When choosing a guitar, an important consideration is the type of wood that goes to make it. It doesn’t matter whether it’s an electric or acoustic guitar. The main features of a guitar are its body, (which is the major part); the neck and fingerboard. The sound emerges from the neck and the frets are situated in the fingerboard.
So what is the best wood for a guitar? Well, the types of woods used to make up these parts of the guitar are sensitive to its sound, tone, weight and look, making the choice of wood for a guitar extremely critical. Guitars are chosen for the wood types used for their body, tops, back and sides, and neck and fingerboards.
Types of tonewood for guitars: Here are some kinds of tonewood used to make guitars:
- Alder: Light and distinctive by its small pores, alder wood has a great resonance in its tone and very good premium characteristics. When used to make the body of a guitar, alder wood produces low end and mid-range sound. For a lightweight and highly reverberating tonewood, alder is excellent.
- Walnut: Very similar to mahogany as a tonewood, walnut is uniformly dense, though heavier. It could have a dampened sound too, though. Walnut is an excellent choice of wood for a customized guitar. However, for the neck and body of your guitar ensure you find a wood type with an open grain for maximum reverberation.
- Maple: Maple has more density than alder and many other tonewoods which could render a musical note absolutely flat. It is best used for the tops on a typical guitar to keep the tone even when the sound is vastly amplified. Maple is also easy on the eye with its wonderful grain and wavy texture. The waviness of this wood help bring about vibrations in the wood using less grain. Maple makes for a hard tonewood and gives strong sound in the upper midrange, depending on whether you choose soft or hard maple.
- Mahogany: Known for its uniformity in density, mahogany is typified by its few spots between grains that you would find in other wood types. Its tonewood is rigid, so it produces a thick sound. Its wood has large pores, causing it to give out a nasal sound since its high frequencies are suppressed. For high notes that are rich and thick, you couldn’t do better than selecting mahogany.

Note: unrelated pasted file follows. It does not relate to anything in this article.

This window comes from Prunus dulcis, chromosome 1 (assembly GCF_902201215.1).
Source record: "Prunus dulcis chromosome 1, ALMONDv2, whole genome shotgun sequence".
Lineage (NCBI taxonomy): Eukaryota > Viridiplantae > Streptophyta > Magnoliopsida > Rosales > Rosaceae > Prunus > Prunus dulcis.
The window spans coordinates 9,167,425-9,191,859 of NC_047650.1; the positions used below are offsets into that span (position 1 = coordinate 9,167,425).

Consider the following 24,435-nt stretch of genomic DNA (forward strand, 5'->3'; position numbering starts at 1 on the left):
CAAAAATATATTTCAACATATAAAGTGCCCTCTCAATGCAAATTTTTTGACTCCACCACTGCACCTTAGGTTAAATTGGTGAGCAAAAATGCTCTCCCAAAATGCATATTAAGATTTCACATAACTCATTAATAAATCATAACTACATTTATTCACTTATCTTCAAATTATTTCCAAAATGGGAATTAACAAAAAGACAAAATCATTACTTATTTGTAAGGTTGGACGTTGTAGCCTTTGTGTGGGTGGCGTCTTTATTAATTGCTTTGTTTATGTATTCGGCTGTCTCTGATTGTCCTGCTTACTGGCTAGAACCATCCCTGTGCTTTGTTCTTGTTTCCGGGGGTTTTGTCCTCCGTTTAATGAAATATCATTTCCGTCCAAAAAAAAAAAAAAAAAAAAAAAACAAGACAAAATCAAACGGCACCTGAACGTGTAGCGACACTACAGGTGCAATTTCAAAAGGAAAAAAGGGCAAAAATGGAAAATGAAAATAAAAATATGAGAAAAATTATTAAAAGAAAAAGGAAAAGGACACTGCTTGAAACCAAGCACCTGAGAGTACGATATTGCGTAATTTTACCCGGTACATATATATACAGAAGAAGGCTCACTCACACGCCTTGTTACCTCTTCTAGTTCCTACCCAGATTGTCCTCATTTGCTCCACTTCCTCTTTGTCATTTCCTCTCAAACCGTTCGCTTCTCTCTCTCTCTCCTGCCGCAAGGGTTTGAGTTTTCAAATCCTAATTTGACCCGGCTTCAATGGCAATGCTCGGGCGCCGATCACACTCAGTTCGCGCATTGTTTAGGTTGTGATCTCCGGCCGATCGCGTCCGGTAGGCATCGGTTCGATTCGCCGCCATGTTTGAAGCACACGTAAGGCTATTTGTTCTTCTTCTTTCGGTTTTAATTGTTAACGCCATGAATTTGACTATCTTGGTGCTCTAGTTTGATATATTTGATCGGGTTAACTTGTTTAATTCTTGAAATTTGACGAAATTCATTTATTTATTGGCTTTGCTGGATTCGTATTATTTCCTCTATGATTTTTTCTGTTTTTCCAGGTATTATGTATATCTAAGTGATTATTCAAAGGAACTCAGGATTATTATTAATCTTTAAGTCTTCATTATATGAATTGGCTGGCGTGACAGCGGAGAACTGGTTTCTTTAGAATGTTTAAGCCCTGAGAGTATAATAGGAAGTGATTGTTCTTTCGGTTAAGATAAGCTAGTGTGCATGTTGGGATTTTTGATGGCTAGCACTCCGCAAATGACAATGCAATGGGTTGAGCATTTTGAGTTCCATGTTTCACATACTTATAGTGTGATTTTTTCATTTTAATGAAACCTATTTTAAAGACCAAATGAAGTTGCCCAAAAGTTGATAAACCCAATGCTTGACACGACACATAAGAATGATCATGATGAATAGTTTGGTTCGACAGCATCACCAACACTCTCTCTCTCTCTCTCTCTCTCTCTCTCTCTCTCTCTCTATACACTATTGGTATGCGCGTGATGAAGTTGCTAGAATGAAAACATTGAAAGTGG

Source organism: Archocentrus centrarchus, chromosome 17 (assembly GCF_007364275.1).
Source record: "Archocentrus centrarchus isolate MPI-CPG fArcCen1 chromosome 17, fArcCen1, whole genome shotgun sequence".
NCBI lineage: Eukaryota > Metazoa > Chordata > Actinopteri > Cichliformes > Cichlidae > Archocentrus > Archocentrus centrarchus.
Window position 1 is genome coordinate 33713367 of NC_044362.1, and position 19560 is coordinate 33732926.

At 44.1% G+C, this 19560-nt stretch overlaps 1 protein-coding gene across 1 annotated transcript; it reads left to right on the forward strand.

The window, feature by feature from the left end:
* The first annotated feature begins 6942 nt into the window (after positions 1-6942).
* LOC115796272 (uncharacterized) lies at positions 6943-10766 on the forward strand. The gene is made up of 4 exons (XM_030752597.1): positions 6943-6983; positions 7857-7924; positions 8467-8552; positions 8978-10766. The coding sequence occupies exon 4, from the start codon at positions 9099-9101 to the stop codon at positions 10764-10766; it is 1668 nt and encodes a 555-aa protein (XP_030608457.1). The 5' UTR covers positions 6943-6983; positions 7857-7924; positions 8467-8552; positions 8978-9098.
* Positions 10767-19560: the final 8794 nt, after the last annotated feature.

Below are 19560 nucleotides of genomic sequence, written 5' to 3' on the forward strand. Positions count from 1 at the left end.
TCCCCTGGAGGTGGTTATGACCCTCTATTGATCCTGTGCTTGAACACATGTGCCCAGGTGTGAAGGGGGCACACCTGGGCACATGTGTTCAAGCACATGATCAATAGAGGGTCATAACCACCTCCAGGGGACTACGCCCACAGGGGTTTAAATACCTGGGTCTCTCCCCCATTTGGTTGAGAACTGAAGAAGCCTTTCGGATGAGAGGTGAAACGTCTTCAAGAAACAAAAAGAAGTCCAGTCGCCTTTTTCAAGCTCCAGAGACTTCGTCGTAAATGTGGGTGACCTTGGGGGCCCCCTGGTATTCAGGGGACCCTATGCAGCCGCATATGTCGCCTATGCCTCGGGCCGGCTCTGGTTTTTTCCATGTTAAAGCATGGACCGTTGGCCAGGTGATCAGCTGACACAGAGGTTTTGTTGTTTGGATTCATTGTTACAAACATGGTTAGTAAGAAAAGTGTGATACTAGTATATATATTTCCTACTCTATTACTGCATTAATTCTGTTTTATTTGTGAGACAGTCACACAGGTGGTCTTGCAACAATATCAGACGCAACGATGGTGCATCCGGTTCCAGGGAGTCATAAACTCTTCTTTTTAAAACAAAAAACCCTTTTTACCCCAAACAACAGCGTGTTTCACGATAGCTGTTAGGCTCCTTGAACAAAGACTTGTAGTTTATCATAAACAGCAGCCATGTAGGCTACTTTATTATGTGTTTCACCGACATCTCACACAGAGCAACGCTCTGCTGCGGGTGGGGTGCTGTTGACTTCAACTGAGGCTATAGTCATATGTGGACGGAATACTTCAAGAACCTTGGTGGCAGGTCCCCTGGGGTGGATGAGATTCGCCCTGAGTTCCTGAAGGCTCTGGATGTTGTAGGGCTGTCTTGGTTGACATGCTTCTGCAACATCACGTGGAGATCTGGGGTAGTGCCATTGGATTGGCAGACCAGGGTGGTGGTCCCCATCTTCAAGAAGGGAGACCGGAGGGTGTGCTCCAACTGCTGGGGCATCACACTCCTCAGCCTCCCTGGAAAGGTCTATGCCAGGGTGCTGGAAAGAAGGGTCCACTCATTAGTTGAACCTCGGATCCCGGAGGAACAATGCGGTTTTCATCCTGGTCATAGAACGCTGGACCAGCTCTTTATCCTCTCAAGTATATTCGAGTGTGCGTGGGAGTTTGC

- Ash: There are two kinds of Ash wood—a hard northern variety and a soft southern type. The former has a bright tone and long sustain while the southern’s sound is warm, bright and balanced.
- Rosewood: Like alder, rosewood too is very heavy and emits a warm sound ending in a high and smooth sound.
- Korina: Distinctive for its warm, balanced and reverberating tone, it also has a lot of clarity and sustain. When finished, its fine grain looks great.
Neck and Fingerboard: The wood used here has a lot to do with the appearance and weight of the guitar and its overall tone. Here are a few wood types you can choose from:
- Maple: Hard maple is best suited for necks and fingerboards due to its density, heavy weight and hardness. It brings a bright tone to the guitar, along with long sustain.
- Swamp Ash: This is a very popular wood type for making guitars because the wood is pretty, it has a nice timbre and it is lightweight. It also has good bass tones, airy highs and a bite in the middle range, apart from good sustain.
- Bubinga: Stiff and strong, this wood is perfect for fingerboards and necks. It has really good sustain, a bright midrange and a thick and definite bottom.
- Ebony: This hard wood brings a lot of sustain and a clear tone. No wonder it is popularly used in Africa and India.
- Spruce: This wood type has a light, gentle grain and is liked for its strength and strong and bright tonal quality. Canadian Spruce or Engelmann Spruce offers a softer tone with the same appearance as other spruces.
- Western Red Cedar: With an extremely subtle and light tone, this wood type has a much higher bass response than others. It isn’t very dense and its colour is similar to mahogany in its gentle and soft grain.
Guitar back and sides:
- Indian Rosewood or Sheesham: This is one of the densest and darkest wood types available for making the sides and back of guitars. It is reddish-maroon in colour and its grain pattern is as light and thin as hair strands. When used for the back and sides of guitars, it helps to emit a striking and bright tone.
- Mahogany: Far lighter in colour and less dense than rosewood, Mahogany is much lighter in color and density than rosewood and resonates with a warm tone and a distinct bass.
- Maple: This wood is far lighter in colour than mahogany and has a unique grain with horizontal patterns sometimes and at other times, circular.
Now that you know what to expect, how do you determine which one is right for you? Music is fluid and depends on one’s creativity, so there’s no popular sound that you should look for. The guitar you buy will ultimately be the vehicle of the music style you want to play. The one that strums the kind of tone you want is the one for you and the best one for you. With a little bit of research and sharpening of your ears to the tone you hear, you can choose the best guitar for yourself.